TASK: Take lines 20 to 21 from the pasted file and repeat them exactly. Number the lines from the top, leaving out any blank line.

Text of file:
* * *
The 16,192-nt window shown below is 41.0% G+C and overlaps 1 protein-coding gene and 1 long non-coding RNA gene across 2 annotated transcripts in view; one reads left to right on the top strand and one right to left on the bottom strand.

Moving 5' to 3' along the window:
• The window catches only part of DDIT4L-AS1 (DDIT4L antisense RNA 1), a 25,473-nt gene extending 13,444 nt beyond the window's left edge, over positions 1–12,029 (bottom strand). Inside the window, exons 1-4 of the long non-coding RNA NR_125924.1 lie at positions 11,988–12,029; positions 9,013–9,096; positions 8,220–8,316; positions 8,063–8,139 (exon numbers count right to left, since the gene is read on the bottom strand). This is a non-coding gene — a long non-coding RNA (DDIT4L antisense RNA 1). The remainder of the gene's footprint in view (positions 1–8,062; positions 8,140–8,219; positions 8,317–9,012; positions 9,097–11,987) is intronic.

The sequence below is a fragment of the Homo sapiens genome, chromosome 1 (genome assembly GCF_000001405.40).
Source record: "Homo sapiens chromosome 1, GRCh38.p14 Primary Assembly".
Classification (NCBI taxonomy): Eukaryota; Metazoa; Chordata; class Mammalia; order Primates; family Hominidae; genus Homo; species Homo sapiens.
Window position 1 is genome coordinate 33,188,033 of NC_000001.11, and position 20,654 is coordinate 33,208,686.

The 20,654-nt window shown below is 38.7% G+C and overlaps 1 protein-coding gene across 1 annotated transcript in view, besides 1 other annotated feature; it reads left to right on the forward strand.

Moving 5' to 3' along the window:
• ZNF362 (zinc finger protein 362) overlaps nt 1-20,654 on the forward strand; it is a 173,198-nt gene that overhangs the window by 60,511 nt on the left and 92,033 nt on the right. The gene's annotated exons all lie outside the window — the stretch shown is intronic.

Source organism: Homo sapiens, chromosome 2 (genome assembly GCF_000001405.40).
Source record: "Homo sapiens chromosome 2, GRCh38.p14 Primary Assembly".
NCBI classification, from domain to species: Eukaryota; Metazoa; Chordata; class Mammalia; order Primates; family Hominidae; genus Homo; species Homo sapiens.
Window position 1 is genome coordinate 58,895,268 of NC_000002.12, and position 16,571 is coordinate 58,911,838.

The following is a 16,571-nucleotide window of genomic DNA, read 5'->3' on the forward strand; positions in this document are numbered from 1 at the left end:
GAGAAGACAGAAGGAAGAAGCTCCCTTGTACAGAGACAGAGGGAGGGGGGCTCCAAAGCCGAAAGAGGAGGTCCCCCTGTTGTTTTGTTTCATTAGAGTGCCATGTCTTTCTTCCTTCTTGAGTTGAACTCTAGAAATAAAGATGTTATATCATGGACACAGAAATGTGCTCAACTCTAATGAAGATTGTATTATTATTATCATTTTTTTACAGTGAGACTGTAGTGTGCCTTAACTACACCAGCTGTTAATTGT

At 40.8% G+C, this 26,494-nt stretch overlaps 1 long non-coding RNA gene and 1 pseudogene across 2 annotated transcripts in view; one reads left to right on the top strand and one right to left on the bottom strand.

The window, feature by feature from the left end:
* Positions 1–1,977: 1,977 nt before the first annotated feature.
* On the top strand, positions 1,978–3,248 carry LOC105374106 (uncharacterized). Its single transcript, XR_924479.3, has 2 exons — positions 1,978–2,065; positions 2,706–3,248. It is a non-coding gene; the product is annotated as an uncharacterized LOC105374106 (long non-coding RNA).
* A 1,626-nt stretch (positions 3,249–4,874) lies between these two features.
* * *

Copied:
* On the top strand, positions 1,978–3,248 carry LOC105374106 (uncharacterized). Its single transcript, XR_924479.3, has 2 exons — positions 1,978–2,065; positions 2,706–3,248. It is a non-coding gene; the product is annotated as an uncharacterized LOC105374106 (long non-coding RNA).
* A 1,626-nt stretch (positions 3,249–4,874) lies between these two features.